Hardliners still a threat to women driving in Saudi ArabiaWorld
Saudi Arabia's historic lifting of a ban on women driving will be a litmus test for its king-in-waiting, who has sought to sideline the kingdom's arch-conservatives as he accelerates reforms, analysts say.
The kingdom will issue driving licences to women from next June, in the most striking reform yet credited to Crown Prince Mohammed bin Salman, despite the risk of a backlash from hardliners
But after his recent crackdown on dissenters, including prominent clerics with huge followings, experts say the prince may face only a muted opposition.
"The lifting of a ban [...] will likely serve as a litmus test for Crown Prince Mohammed bin Salman's ability to introduce economic and social reforms despite conservative opposition," said James Dorsey, a fellow at Singapore's S. Rajaratnam School of International Studies.
"If last week's national day celebrations in which women were allowed to enter stadiums in anything to go by, the opposition is likely to be limited to protests on social media."
On Saturday, women were allowed for the first time into a sports stadium to mark national day, a move that chimes with the Prince Mohammed's 'Vision 2030' reform plan.
Men and women also danced in the streets to drums and thumping electronic music, in scenes that were a stunning anomaly in a country known for its tight gender segregation and austere vision of Islam.
This gambit to loosen social restrictions in the ultra-conservative society was made possible partly by the latest crackdown, which was seen as a show of force by Prince Mohammed, experts say.
Jamal Khashoggi, a prominent Saudi journalist and former government adviser who went into exile in the United States, described a new Saudi era of "fear, intimidation, arrests and public shaming" in an article published in The Washington Post.
Those arrests were not directly related to the driving ban, but apparently to an ongoing crisis with Gulf rival Qatar, said Jane Kinninmont from London-based Chatham House.
"But the arrests represented an assertion of power over the independent, politically influential clerics and sent a message that Prince Mohammed does not see himself as beholden to them as partners in government," Kinninmont told AFP.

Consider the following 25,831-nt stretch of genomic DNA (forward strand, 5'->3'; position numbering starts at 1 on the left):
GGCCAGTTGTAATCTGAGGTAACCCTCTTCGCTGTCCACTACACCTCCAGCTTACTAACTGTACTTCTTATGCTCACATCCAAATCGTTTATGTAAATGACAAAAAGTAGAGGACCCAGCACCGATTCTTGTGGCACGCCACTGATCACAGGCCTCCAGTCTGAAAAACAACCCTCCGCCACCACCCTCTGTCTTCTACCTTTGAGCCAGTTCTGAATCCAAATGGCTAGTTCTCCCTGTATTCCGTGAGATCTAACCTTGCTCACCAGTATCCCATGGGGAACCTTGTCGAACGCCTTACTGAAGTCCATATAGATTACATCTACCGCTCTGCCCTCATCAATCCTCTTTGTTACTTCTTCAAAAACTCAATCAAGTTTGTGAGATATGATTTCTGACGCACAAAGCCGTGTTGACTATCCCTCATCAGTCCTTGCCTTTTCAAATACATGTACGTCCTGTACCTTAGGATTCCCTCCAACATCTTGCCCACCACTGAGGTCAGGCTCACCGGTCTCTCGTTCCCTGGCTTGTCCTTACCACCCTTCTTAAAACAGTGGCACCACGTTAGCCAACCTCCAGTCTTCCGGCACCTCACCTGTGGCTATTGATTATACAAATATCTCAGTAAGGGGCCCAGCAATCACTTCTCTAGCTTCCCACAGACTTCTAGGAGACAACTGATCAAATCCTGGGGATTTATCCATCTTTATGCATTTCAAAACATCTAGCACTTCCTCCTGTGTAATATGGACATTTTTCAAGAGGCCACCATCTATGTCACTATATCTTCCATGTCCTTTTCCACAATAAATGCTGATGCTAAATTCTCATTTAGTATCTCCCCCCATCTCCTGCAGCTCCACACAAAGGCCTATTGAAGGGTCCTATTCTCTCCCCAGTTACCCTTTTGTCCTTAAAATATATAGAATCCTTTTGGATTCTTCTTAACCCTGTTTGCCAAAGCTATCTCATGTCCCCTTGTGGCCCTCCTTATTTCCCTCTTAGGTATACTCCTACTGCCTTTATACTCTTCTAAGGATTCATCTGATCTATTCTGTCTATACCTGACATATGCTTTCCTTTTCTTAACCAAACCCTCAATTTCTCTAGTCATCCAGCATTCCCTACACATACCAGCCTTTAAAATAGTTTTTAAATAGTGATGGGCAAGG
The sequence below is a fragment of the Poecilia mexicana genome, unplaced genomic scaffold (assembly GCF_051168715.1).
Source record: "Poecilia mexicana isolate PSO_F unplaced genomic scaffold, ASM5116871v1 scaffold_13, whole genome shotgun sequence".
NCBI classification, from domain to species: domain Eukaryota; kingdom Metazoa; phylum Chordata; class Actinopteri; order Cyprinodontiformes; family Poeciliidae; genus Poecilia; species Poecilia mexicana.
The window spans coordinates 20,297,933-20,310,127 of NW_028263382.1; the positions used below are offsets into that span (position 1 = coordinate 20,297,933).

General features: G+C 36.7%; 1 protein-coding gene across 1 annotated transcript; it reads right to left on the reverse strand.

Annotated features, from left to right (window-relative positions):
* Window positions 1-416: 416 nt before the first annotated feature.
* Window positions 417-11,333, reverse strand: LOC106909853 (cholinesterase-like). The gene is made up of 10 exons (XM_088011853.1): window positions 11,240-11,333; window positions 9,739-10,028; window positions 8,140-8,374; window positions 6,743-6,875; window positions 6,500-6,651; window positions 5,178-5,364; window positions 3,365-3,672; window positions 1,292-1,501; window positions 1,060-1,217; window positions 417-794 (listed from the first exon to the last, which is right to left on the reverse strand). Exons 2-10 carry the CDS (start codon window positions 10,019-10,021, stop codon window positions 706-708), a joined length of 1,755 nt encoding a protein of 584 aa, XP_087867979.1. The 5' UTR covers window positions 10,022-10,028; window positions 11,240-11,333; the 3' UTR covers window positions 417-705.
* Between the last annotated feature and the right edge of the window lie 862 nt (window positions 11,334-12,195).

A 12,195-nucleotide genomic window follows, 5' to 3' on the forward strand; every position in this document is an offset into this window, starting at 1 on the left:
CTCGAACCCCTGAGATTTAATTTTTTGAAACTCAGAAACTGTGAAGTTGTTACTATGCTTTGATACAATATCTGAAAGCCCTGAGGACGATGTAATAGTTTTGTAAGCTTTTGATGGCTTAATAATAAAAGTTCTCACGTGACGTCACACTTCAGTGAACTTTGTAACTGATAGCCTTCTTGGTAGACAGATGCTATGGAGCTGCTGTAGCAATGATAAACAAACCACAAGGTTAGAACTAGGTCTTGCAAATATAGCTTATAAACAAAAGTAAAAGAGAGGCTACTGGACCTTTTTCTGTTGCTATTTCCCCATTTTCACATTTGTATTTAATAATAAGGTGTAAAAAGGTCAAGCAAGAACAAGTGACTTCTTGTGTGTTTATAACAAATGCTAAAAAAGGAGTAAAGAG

"The fact that they have been arrested without significant unrest being triggered is likely to have made the Saudi leadership more confident that it can make (social) change without much in the way of opposition."
Prince Mohammed is set to be the first millennial to occupy the throne, in a country where half the population is under 25, when he takes over from his 81-year-old father King Salman.
"I think Prince Mohammed is ideologically committed to taking the Saudi state in a new direction: less austere, more nationalist," said Kristin Diwan, from the Arab Gulf States Institute in Washington.
Unlike previous rulers, he has shown a willingness to tackle entrenched Saudi taboos, and is seen as catering to the aspirations of youth with an array of entertainment options and promoting more women in the workforce.
"Women should obviously have had the right to drive a long time ago -– the fact that this decision was so long in coming shows just how much has changed in Saudi Arabia with Prince Mohammed now wielding executive authority," said Perry Cammack, a fellow at the Carnegie Endowment for International Peace.
But hardliners could still emerge as a potent threat.
Many Saudis on social media, irked by the mixing of genders on national day, derisively compared the country to "Las Vegas".
"Patriotism does not mean sin" became a widely used hashtag, while some called for the religious police, whose powers have been curtailed in recent years, to restore moral order.
The government has sought to downplay their influence, saying that most senior clerics in the kingdom "agree that Islam does not ban women from driving".
But aside from religious hardliners, women also face opposition from a conservative society that is unaccustomed — or fundamentally opposed — to women drivers.
Under the country's guardianship system, a male family member — normally the father, husband or brother — must grant permission for a woman's study, travel and other activities.
It was unclear whether women would require their guardian's permission to apply for a driving licence.
"If by June next year women in Saudi Arabia are driving the streets without fear of arrest, then this will be a cause for celebration," said Philip Luther, from Amnesty International.
"But it is just one step. We also need to see a whole range of discriminatory laws and practices swept away."